ZeroMQ is the Redis of Distribution

Lately I’ve been toying around with ZeroMQ a lot more (or ØMQ). A couple of years ago I thought it was definitely interesting since it was optimized for speed, and handled a few patterns. It wasn’t until recently though it clicked for me and it all made sense.

ZeroMQ is the Redis of Distributing Work.

Redis is a great database but more especially for being something that exposes an API around common data structures. For instance, if you want a Set, Hash, List, SortedSet or much much more you just have a simple command to either create, read, update, or delete them. See http://redis.io/commands for more.

ZeroMQ on the other hand is an exceptionally simple message queueing library. It allows you to send data between endpoints with ease. But what truly intrigues me is the ability to easily set up Pub/Sub, Request / Reply, Push / Pull, or Pipelining of data using a simple Socket API.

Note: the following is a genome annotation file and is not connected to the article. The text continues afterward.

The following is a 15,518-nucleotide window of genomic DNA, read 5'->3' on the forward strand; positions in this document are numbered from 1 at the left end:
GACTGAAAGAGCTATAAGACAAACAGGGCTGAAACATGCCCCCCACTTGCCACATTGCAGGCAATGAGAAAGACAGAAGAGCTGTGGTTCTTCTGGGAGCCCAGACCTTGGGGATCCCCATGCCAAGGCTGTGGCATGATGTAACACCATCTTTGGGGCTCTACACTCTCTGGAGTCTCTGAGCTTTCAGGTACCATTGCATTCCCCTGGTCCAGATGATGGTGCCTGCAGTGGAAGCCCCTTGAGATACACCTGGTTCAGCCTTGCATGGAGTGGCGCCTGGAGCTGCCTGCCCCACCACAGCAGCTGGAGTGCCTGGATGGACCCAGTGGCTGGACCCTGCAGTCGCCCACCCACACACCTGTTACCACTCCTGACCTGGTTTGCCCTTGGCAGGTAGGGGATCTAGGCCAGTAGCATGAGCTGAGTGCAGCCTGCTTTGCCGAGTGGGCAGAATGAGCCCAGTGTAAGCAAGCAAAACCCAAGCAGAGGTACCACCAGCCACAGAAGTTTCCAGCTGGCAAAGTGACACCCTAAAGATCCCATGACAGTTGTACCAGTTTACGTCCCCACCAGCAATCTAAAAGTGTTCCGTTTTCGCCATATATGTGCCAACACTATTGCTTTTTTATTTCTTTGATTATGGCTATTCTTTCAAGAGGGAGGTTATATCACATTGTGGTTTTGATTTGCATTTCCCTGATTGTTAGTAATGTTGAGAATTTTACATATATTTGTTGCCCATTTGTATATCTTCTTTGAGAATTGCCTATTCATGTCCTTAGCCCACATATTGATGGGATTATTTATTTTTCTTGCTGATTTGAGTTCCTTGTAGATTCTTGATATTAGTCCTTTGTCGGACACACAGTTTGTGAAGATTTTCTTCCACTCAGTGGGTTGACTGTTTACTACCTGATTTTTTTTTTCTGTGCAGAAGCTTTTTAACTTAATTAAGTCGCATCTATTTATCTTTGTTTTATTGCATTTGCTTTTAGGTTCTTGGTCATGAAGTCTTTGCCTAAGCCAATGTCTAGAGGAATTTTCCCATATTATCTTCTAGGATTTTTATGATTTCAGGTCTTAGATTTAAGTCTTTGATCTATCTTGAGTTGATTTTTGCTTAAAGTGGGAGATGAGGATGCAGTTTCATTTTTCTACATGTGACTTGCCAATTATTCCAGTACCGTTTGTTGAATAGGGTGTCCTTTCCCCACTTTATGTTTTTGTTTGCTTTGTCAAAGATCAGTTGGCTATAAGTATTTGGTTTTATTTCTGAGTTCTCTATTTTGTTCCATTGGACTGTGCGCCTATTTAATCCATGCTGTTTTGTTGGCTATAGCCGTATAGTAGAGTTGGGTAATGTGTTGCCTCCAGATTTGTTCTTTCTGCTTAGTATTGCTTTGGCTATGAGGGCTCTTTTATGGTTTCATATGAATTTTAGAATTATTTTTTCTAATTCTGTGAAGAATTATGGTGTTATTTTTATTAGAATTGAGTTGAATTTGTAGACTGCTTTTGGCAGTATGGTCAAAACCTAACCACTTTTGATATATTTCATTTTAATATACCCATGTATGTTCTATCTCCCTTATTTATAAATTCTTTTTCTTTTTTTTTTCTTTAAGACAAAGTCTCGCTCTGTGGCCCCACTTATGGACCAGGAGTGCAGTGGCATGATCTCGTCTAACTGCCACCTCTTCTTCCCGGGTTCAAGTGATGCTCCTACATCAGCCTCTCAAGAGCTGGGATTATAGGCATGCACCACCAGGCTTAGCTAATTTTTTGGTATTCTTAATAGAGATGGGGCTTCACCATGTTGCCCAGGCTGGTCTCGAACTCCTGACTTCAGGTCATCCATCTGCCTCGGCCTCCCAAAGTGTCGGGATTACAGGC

What a joy! What this means is I can focus on sending the data and not how to send it.

Why did I write a Machine Learning Book in Ruby?

When I tell developers that I wrote a Machine Learning book in Ruby usually I get blank stares. After the initial shock they ask “why not python?” “or R?” “or even LISP??”.

There seems to be a long stigma as to what sort of language you use for what. Python is used in academia for machine learning, statistics, and general proofs of concepts. Ruby is really just a dialect of Rails and similar to javascript gets classified as only valuable in websites.

This blog post will outline the reasons why I decided to write an entire book about Machine Learning in Ruby. Not Python, R, Julia, or Matlab.

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